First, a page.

Nechama Tec — a longtime Westport resident and, the New York Times notes, “a Polish Jew who pretended to be Roman Catholic to survive the Holocaust and then became a Holocaust scholar, writing about Jews as heroic resisters and why certain people, even antisemites, became rescuers” — died August 3 in New York. She was 92.
“Defiance: The Bielski Partisans” — her best-known work, written in 1993 — was made into the movie “Defiance” 15 years later.
Her book “gave Dr. Tec a platform to show that Jews saved other Jews during the war and were more active in resisting the Nazis than some have commonly believed,” the Times said.
In “When Light Pierced the Darkness: Christian Rescue of Jews in Nazi-Occupied Poland,” Dr. Tec offered “a portrait of Christians who hid Jews, despite the likelihood of being imprisoned or killed for providing such aid. They were, she concluded, outsiders who were marginal in their communities; had a history of performing good deeds; did not view their actions as heroic; and did not agonize over being helpful.”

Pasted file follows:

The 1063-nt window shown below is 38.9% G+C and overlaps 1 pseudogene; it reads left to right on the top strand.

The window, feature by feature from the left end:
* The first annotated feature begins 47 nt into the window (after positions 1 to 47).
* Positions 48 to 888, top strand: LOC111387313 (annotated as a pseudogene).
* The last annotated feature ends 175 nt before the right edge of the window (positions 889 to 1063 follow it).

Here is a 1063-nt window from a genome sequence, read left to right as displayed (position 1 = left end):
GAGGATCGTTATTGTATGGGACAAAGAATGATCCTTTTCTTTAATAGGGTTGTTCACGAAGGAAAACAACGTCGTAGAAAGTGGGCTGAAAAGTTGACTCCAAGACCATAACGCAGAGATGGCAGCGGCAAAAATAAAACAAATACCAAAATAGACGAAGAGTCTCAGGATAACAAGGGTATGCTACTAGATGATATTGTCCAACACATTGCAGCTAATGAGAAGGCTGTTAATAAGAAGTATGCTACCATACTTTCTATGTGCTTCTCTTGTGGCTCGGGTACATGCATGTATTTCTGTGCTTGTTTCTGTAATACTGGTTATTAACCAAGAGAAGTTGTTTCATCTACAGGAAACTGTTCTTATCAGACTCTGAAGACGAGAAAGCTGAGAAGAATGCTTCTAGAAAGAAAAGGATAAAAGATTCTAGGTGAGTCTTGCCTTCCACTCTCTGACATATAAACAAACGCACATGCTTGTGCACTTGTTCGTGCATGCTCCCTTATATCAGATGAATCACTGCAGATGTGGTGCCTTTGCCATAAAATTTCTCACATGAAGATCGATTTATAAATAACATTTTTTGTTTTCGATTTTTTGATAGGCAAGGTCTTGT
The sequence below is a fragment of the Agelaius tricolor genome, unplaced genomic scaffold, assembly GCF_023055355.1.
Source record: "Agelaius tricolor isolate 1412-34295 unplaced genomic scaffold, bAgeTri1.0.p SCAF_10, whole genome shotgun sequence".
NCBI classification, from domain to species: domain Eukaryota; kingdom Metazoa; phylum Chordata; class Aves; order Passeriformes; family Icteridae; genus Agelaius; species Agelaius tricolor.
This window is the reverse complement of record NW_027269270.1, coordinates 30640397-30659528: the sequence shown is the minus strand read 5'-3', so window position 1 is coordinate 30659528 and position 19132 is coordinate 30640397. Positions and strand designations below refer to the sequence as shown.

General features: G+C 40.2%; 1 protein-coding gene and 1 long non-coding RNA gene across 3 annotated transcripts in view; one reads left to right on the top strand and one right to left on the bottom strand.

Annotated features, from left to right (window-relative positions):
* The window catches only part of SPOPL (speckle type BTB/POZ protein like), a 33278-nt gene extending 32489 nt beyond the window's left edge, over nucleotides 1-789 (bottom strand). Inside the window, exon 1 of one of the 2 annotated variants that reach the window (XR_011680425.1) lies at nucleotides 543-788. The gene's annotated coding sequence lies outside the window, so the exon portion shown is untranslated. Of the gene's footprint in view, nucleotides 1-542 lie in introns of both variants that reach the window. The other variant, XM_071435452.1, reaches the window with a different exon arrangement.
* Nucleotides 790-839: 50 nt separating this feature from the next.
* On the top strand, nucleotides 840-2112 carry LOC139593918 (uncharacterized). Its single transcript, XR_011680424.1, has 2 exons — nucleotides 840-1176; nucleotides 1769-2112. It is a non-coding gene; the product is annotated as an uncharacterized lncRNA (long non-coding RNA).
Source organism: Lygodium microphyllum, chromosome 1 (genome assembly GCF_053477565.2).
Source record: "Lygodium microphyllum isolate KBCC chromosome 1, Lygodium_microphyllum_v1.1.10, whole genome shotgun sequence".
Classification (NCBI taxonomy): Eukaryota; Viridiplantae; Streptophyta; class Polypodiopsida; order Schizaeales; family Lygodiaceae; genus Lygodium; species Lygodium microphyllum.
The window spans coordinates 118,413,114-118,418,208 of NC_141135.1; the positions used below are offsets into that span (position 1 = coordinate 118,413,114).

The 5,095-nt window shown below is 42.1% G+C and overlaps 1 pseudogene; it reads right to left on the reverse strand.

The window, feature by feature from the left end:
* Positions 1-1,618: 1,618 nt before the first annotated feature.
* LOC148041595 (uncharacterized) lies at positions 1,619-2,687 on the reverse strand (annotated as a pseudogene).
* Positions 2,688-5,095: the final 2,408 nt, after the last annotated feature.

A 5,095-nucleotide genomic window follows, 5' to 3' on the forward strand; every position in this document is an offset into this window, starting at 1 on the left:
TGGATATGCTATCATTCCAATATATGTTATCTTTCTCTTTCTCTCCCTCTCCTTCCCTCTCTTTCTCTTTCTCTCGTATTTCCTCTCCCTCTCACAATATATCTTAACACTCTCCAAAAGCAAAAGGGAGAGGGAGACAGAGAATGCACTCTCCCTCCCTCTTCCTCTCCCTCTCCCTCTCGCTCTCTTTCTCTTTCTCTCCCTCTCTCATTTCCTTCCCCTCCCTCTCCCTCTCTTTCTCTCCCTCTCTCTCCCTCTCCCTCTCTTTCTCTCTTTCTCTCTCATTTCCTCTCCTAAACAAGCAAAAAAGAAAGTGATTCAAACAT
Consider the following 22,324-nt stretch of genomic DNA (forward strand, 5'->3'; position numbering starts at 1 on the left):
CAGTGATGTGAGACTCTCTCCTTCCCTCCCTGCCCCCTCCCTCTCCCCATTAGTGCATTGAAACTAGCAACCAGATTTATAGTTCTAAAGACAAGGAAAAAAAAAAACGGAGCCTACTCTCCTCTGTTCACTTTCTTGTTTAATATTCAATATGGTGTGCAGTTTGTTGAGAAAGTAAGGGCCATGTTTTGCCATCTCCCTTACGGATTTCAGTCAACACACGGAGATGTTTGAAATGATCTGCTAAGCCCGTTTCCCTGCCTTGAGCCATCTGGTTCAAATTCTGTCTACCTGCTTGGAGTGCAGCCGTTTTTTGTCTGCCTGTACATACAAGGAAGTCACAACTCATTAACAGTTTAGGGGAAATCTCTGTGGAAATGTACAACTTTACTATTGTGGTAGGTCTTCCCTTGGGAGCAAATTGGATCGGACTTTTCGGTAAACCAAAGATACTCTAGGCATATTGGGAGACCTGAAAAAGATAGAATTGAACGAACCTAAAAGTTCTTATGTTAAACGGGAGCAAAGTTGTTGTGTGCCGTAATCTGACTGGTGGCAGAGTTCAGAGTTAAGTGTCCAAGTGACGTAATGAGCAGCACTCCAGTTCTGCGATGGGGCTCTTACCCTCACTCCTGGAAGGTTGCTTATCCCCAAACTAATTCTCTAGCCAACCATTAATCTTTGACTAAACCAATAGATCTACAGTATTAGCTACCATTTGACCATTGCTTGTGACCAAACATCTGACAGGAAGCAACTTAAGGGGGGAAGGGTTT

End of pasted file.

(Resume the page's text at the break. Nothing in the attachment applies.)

Nechama Tec (Photo courtesy of Tec family, via New York Times)
Nechama earned bachelor’s and master’s degrees from Columbia University. She taught sociology there, then at Rutgers University, Trinity College and — for 36 years — the University of Connecticut’s Stamford branch.
She received a Ph.D. in sociology from Columbia in 1965. Her honors include a Pulitzer Prize nomination.
A celebration of her life will be held October 1 (3 p.m., Plaza Jewish Community Chapel, New York City). Click here for the New York Times’ full obituary.